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Sulfur Dioxide and Vog from Kilauea
This page contains archived content and is no longer being updated. At the time of publication, it represented the best available science. However, more recent observations and studies may have rendered some content obsolete.
In late April 2008, Kilauea Volcano Volcano on Hawaii’s big island continued its pattern of increased activity, including elevated seismic tremors and emissions from the volcano’s Halema‘uma‘u vent. Two NASA satellite sensors observed different aspects of the volcano’s activity on April 26, 2008. As Kilauea emitted ash and steam, the sensors recorded both the visible volcanic emissions, and the concentrations of one volcanic pollutant not visible to human eyes.
Sulfur dioxide is a common volcanic pollutant, and it can pose health hazards, especially for people with preexisting breathing difficulties. The top image, acquired by the Ozone Monitoring Instrument (OMI) on NASA’s Aura satellite, shows metric tons of sulfur dioxide measured in the lowest 5 kilometers (roughly 3 miles) of the atmosphere around Hawaii. Lowest amounts appear in lavender, and highest amounts appear in red.
The greatest concentration appears over Hawaii’s big island and immediately west-southwest, but lower concentrations spread both toward the southwest and the northeast. Sulfur dioxide mass is scaled from 0 to 30 metric tons in this image, although some of the highest concentrations were actually greater than the top end of scale used for this image. Two days after this image was acquired, the Hawaiian Volcano Observatory continued to warn residents nearby of elevated sulfur dioxide levels, and they indicated that closure of Hawaii Volcanoes National Park might be necessary.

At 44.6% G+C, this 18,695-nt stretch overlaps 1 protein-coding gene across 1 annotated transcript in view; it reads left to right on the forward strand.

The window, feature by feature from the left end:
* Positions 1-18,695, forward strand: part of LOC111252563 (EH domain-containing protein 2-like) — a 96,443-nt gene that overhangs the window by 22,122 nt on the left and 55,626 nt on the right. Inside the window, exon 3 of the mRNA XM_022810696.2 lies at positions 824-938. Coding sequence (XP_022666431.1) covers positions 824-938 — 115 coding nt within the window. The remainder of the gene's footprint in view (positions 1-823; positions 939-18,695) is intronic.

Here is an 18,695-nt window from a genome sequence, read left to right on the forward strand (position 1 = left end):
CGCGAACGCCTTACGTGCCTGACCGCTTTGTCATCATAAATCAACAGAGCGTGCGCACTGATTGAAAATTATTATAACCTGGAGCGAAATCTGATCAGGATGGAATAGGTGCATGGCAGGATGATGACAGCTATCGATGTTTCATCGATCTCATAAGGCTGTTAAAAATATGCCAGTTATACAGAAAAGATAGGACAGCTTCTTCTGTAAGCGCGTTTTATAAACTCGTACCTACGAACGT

When sulfur dioxide and other volcanic pollutants mix with oxygen and water vapor in the presence of sunlight, the result is a volcanic smog known as vog. The bottom image, acquired by the Moderate Resolution Imaging Spectroradiometer (MODIS) on NASA’s Terra satellite, shows the vog, which is visible to human eyes. The vog in this image appears as a pale blue-gray haze, thinner and with more diffuse outlines than the nearby white clouds. The same day MODIS acquired this image, the U.S. Air Force Weather Agency (AFWA) issued a bulletin describing vog extending roughly 280 kilometers (150 nautical miles) from the island.
Hawaii’s most active volcano during recorded history, Kilauea is a shield volcano, meaning it resembles an ancient warrior shield with its low, broad shape. The volcano overlaps the eastern flank of the Mauna Loa Volcano. In 1983, a long-term eruption began at Kilauea, producing lava flows, adding to the coastline, and destroying homes.
NASA OMI image courtesy Simon Carn, Joint Center for Earth Systems Technology (JCET), University of Maryland Baltimore County (UMBC). The OMI instrument is a Dutch-Finnish Instrument, provided to the EOS/Aura mission by the Netherlands and Finland. NASA MODIS image courtesy Jeff Schmaltz, MODIS Rapid Response team. Caption by Michon Scott, with information from Simon Carn.
In late April 2008, Kilauea Volcano Volcano on Hawaii’s big island continued its pattern of increased activity, including elevated seismic tremors and emissions from the volcano’s Halema‘uma‘u vent.